Choosing Your Webhost

June 1st, 2011 | Posted by Admin in servers

Choosing a web hostNot every web hosting plan is built alike, nor is every web hosting provider. When you start shopping around for your next web hosting provider, there are certain criteria you’ll want to hone in on, namely: disk space, bandwidth, upload/download speeds, security and reliability, customer service, references/testimonials, and guarantees. We’ll take them one by one below.

Disk Space and Bandwidth
Disk space is the storage space your web hosting provider allows you for all the files that make up your website (from image galleries to databases to HTML and ASP docs, etc.). Bandwidth is the amount of data transfer your web hosting provider permits you in a given period (usually a month). It’s disk space that determines how rich and elaborate your site can be. It’s bandwidth that determines how much traffic you can accommodate. Gauge properly for the best results — in other words, don’t spend a bundle for more than you need, but get yourself more than enough to allow for the traffic (and the growth) you anticipate in your best-case scenarios.

Upload/Download Speeds
When someone visits your website online, how long will it take the page to load? The answer to this question alone — and the consistency with which you and your web hosting provider maintain it — can be the singular point that makes or breaks your business. People have short attention spans, made even shorter on the web. The longer you keep them waiting, the more likely they’ll stop waiting.

Security and Reliability
The servers and other equipment that a web hosting provider uses to run your website are housed in a building called a data center. This data center needs to be as secure as possible to protect your equipment — your entire business is at stake. This means 24/7 365 monitoring by live, trained security personnel and security cameras. Certain precautions must be taken in order to keep the equipment functioning properly in case of emergency, like power outages, fire, and other natural disasters. This comes in the form of redundant backup power sources and fuel supplies to ensure uninterruptible power, state-of-the-art smoke and fire detection, alerting, and suppression technologies, and redundant environmental controls (ie. air conditioning systems).

Customer Service
Is it 24/7 365? Is it all free, or only certain services? Or is none of it free? Can you talk to a human being by toll-free telephone? In what areas? (A European toll-free number might not be accessible from the U.S., for example.) Does the web hosting provider use email query tickets or live chat or both? How extensive are their user guides, tutorials, and help docs? Do they use Flash or streaming audio/video or are all of their help guides merely text based?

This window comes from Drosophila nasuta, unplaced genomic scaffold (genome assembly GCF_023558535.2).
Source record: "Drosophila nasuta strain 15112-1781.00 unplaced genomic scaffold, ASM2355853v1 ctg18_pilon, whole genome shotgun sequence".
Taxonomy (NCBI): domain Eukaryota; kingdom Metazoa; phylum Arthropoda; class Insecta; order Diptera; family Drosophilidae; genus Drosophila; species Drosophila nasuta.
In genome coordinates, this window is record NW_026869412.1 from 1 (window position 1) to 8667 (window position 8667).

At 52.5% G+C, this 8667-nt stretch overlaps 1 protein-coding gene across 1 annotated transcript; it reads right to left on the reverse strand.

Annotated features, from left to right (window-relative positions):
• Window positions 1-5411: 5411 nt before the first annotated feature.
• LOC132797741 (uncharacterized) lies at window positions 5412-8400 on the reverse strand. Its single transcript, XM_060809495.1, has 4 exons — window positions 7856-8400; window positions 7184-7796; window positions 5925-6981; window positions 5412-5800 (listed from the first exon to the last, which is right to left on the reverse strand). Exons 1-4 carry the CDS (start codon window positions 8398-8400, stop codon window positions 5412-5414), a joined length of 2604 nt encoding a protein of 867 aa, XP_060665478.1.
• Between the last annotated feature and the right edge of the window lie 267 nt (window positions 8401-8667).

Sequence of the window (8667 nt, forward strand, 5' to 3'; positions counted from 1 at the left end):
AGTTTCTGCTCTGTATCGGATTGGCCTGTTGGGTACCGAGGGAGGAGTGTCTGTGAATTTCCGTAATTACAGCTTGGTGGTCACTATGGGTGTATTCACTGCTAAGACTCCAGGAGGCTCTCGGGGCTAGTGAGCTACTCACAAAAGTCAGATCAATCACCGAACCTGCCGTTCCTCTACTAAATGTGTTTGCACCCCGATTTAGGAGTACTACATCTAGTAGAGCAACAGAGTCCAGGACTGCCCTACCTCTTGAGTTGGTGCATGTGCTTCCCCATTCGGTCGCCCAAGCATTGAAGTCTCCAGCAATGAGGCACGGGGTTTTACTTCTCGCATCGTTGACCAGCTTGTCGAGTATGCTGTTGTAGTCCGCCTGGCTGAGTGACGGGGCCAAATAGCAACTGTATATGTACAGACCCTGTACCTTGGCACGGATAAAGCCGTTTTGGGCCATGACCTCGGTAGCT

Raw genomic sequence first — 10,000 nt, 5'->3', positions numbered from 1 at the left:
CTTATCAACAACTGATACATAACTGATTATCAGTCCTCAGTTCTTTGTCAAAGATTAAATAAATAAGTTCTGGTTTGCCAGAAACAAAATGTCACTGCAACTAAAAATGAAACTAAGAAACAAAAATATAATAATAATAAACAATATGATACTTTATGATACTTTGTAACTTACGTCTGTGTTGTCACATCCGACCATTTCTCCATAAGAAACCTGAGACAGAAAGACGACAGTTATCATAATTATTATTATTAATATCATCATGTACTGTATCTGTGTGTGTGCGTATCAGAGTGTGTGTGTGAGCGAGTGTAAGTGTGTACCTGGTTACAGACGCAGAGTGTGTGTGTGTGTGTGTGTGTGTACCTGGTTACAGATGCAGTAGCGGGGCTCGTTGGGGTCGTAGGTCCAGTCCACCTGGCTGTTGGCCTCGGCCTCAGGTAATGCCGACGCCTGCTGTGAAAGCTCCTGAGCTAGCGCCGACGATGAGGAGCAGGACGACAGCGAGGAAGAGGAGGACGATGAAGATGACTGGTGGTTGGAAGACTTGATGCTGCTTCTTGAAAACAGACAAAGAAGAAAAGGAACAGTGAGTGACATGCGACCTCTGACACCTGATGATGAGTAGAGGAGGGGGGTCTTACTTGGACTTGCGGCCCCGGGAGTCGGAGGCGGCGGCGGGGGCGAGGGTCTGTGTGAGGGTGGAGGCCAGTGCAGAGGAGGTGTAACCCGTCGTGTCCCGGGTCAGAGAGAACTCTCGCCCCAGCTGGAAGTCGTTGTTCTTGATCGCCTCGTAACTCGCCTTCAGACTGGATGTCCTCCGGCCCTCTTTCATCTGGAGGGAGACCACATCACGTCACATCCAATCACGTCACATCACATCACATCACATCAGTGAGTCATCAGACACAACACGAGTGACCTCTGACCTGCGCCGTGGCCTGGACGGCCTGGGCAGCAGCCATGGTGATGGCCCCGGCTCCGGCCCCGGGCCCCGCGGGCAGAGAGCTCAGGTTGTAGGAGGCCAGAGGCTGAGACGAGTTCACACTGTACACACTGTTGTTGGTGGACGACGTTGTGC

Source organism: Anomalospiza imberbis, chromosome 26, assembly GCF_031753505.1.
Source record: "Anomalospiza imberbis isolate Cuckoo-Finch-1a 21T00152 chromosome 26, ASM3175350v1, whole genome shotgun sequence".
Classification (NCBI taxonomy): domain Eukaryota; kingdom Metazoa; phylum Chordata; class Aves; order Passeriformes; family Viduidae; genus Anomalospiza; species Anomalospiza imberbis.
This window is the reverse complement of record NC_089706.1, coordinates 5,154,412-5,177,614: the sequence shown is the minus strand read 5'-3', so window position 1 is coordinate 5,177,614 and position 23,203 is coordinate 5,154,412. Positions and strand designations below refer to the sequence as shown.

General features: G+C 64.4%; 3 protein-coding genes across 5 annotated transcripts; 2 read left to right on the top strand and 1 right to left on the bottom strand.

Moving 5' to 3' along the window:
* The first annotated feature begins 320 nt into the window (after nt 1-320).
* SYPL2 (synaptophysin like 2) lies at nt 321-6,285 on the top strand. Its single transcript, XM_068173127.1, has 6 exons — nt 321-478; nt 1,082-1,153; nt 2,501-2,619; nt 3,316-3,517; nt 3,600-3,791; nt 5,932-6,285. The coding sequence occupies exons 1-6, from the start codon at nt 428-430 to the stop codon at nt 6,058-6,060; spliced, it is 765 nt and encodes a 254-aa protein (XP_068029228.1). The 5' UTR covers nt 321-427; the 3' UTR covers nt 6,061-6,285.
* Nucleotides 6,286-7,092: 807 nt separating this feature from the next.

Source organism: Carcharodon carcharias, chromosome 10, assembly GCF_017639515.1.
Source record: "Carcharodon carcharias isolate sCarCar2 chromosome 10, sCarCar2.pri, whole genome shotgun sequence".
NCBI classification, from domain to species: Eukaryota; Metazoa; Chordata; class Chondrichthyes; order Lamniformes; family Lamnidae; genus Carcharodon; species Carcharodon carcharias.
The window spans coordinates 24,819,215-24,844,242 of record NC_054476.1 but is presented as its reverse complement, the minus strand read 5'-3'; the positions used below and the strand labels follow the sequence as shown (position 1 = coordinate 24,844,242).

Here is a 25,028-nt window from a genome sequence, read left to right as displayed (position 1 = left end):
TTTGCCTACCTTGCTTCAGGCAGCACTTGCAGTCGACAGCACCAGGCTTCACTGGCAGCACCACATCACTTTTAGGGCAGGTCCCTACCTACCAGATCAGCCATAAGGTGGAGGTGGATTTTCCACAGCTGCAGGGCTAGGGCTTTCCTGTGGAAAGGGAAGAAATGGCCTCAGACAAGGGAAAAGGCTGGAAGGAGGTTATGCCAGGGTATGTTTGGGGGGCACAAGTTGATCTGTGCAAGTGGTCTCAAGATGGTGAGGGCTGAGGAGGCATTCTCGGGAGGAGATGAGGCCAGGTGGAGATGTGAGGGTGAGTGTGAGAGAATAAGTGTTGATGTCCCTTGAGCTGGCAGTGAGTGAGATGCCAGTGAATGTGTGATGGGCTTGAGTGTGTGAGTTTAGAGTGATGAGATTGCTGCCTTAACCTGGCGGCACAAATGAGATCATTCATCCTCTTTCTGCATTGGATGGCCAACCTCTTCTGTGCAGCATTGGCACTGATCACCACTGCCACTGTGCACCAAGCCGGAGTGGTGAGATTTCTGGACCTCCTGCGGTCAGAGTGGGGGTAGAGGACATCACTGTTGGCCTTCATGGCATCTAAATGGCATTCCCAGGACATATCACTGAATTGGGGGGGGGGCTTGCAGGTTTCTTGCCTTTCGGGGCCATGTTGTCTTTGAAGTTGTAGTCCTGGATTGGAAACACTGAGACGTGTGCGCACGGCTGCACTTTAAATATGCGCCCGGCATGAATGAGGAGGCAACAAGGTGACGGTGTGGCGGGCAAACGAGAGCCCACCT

Who likes them? A smart sales site will feature customer testimonials on its very own page. To find out who dislikes a web hosting provider, however, you’ll have to do a little broader internet research. Just keep in mind however, if you look for complaints, you’ll probably find them. A web hosting provider is not immune from the old adage that you can’t please all the people all the time. So take complaints with a grain of salt, and read them carefully. Could the issue have been the customer’s fault, was it something that was out of the web hosting provider’s hands altogether, or was it a misunderstanding of policy or technology or some other form of miscommunication? Far too often the only type of feedback a company will get is negative. If an individual is inspired to give positive feedback, it should be given due weight.

Just like you need to test drive a new car before you commit to buying it, you should be able to try out a web hosting provider and their services before committing to having your site hosted by them. Rarely (though occasionally) will this come in the form of a free trial. More often than not, it’ll come in the form of a money-back guarantee. Fine with us. 30 days is the minimum. 90 is especially nice.

A good web hosting provider will also usually offer some sort of uptime guarantee, meaning the percentage of the time your site is guaranteed to be live when a visitor tries to visit it. The best ones go from 99.95% to 99.9999%. As long as they have one in the 99% range, you can feel somewhat secure.

One last guarantee you’ll often see is a Custom Support Response Time guarantee (though it may not be worded quite that way). This tells you have quickly they vow to have a support representative respond (either by phone, live chat, or email) to a “support ticket” or “email query” you submit. 24 hours is acceptable, though you’ll see 48 and 72 sometimes as well. 3 hour response guarantees are rare, and precious.

Upgrade/Downgrade Policies
Are they free? For how long (one year, life)? What if you discover you’ve chosen the wrong plan for your needs, or you outgrow your existing plan, or you downsize? Don’t sign any contracts with any web hosting provider that locks you into one particular plan with no recourse should these situations arise. There’s no need to have to pay exorbitant fees to get out of one plan and into another. Especially when a decent web hosting provider will allow you to change plans whenever you need to and for whatever reason.


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